The stick sandwich candlestick pattern is a three-bar bullish reversal Japanese candlestick pattern that’s best traded using bearish continuation strategies in the stock market according backtesting.
Forex and crypto traders should avoid trading the stick sandwich pattern due to insufficient data to determine statistically significant trading strategies.
Keep reading if you hunger to learn what history says about the three-bar pattern.
What Is a Stick Sandwich Candlestick Pattern?
The stick sandwich is a rare three-bar bullish reversal pattern.
The stick sandwich’s name comes from the middle green candle getting sandwiched between two red candle “sticks”.
Before we take a bite out of the market, let’s learn how to identify these three candlesticks.
How to Identify the Stick Sandwich Pattern
The following are the requirements for a valid stalled candlestick pattern:
- The first candle is bearish.
- The second candle is bullish and only trades above the first candle’s close.
- The third candle is bearish, with a close equal to the first candle’s close.
- The stick sandwich must occur in a downtrend.
The stick sandwich appeared on Akamai’s (AKAM) daily chart on September 18th, 2002. The price is in a bearish trend as it’s below the fifty-day moving average. The first candle is bearish. The second candle is bullish and only trades above the previous candle’s close. The third candle is bearish with a close equal to the first, fulfilling the stick sandwich pattern requirements.
Now that we can identify this tasty pattern, let’s learn the best stick sandwich trading strategies.
How to Trade the Stick Sandwich Candlestick Pattern
Professional traders should use a bearish continuation trading strategy in the stock market. Data-driven crypto and forex traders will want to avoid this pattern due to insufficient daily data to determine statistically significant trading strategies.
Before we learn history’s best stick sandwich trading strategies, let’s learn how traditional traders get indigestion from these three candlesticks.
Stick Sandwich Bullish Reversal Trade Setup
Let’s practice identifying the stick sandwich.
The price is hovering around the fifty-day moving average, but the final candle closes below the fifty-day moving average giving us a bearish trend. We have a bearish candle, followed by a bullish candle whose range is entirely above the last candle’s close, and a third candle that is bearish with a close equal to the first, fulfilling the pattern requirements.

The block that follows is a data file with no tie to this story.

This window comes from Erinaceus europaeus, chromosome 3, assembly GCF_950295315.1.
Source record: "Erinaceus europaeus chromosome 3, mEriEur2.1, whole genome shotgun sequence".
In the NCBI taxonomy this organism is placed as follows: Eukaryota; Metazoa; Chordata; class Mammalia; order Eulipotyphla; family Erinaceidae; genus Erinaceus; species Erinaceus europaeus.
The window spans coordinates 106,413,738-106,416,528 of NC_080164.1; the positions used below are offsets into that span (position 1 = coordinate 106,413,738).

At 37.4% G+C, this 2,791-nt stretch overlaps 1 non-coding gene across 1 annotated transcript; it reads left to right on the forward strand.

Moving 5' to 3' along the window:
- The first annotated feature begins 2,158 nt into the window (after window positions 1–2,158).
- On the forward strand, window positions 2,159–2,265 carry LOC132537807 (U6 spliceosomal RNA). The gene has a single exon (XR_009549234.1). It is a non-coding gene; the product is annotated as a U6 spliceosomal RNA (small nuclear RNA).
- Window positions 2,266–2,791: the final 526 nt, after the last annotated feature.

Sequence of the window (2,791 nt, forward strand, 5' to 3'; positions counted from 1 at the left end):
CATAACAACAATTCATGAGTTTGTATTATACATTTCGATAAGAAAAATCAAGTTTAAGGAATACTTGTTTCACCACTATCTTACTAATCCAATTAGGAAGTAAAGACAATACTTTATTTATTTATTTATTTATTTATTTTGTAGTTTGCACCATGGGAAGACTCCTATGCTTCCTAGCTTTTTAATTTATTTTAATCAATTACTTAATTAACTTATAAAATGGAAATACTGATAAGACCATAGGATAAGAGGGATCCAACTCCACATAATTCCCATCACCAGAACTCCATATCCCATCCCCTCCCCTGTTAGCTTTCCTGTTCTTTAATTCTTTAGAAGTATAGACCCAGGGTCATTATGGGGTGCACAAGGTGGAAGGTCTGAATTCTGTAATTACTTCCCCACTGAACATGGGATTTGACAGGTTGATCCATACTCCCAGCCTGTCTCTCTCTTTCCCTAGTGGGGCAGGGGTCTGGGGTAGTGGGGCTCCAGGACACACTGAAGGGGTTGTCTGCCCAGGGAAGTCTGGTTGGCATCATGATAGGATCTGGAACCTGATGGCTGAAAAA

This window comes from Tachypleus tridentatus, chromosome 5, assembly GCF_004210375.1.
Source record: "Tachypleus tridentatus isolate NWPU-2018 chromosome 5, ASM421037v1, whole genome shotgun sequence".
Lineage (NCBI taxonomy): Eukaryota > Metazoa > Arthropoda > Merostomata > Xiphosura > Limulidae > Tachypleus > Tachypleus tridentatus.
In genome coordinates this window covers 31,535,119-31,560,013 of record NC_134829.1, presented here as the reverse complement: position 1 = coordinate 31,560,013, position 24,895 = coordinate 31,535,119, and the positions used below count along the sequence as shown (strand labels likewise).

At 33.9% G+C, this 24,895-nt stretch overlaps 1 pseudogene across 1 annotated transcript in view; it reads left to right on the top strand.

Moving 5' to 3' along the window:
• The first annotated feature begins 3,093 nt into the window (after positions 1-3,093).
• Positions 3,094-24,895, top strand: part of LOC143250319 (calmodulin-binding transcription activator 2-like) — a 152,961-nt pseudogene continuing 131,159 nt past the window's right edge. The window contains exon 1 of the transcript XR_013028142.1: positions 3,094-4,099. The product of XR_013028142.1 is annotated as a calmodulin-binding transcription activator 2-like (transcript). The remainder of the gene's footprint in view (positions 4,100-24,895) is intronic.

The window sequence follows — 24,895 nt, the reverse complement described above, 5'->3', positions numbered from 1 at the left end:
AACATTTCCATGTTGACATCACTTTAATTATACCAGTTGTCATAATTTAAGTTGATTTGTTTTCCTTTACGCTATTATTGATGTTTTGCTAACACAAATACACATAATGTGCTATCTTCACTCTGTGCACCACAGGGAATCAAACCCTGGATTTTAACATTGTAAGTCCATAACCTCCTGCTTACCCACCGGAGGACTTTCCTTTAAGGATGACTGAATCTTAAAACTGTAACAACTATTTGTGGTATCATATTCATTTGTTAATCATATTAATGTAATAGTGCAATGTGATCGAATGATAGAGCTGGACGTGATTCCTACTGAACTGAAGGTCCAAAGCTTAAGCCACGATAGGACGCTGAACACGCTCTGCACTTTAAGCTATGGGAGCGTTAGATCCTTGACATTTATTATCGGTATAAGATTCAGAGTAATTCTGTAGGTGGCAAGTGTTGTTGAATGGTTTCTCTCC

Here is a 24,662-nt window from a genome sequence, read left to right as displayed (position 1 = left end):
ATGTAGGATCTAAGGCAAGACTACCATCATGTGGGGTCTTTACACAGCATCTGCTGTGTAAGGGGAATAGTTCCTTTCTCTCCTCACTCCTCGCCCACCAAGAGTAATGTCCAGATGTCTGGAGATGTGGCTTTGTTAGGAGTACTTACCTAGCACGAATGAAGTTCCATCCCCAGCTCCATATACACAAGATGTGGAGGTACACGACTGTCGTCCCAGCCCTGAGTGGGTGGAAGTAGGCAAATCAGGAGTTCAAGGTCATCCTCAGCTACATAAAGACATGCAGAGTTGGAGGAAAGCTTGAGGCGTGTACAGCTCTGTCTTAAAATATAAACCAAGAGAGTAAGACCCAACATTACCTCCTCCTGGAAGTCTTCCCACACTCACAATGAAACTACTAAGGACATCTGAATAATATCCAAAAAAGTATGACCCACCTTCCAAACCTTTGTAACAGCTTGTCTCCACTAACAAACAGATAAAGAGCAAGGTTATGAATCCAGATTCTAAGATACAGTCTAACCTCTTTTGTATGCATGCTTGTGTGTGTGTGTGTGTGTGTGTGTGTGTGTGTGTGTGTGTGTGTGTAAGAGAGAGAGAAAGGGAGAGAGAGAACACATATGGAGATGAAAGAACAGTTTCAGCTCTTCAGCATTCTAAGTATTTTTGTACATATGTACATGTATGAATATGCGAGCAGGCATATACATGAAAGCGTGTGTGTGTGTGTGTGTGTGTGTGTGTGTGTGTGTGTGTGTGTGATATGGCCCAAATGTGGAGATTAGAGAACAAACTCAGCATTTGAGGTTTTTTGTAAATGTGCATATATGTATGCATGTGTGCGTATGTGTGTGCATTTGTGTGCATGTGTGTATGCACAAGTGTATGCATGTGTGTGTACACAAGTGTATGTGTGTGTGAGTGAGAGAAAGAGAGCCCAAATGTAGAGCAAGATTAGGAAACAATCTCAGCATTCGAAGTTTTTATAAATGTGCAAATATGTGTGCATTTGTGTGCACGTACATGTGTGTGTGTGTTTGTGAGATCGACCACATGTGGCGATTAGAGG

With the stalled pattern identified, traditional traders enter long at a break of the second candle’s high and set a stop loss below the third candle’s low.
We can see traditional traders using this strategy on the daily chart of Applied Materials (AMAT) on August 1st, 2018, produced profits.
The challenge is that these conventional traders are on the wrong side of history.
Stick Sandwich Bearish Continuation Trade Setup
The price is below the fifty-day moving average, giving us a short-term bear market. There is a bearish candle, a bullish candle whose range is above the previous candle’s close, and a bearish candle with a close equal to the first.
With the pattern identified, savvy stock traders enter short when the price moves below the third candle’s close, setting a stop loss above the second candle’s high.
We’ll use the Apple (AAPL) daily chart on June 15th, 2011, to illustrate this.
Notice how traders using the close reduce their risk and increase their potential reward assuming this pattern has a bearish lean.
Speaking of growing potential rewards, what can history tell us about the best stick sandwich trading strategies?
Does the Stick Sandwich Pattern Work? (Backtest Results)
I backtested the stick sandwich candlestick pattern on the daily timeframe in the crypto, forex, and stock markets using the following rules:
- A close above the 50-day SMA constitutes an uptrend.
- I tested risk-reward ranges from 1 to 5.
- The optimal risk-reward ratio is selected using profit per bar.
- Entry and exits are discussed in the how-to trade section above.
- Confirmation must occur within three days of the pattern signal.
Similar Candlestick Patterns
Traders confuse the stick sandwich pattern with other candlestick patterns.
Matching Low vs. Stick Sandwich
The matching low is a two-bar bullish reversal pattern similar to the stick sandwich. You can think of the matching low as a stick sandwich without the meat. The matching low requires two consecutive candles sharing a close, while the stick sandwich has a candle between them.
The Bottom Line
The stick sandwich pattern is a rare three-bar bullish reversal pattern that’s best traded using a bearish continuation strategy in the stock market, according to a 21-year backtest.
Data-driven crypto and forex traders should skip this pattern due to insufficient daily data to determine the best stick sandwich training strategy with any statistical significance.
It’s much better to trade the best high-probability candlestick patterns.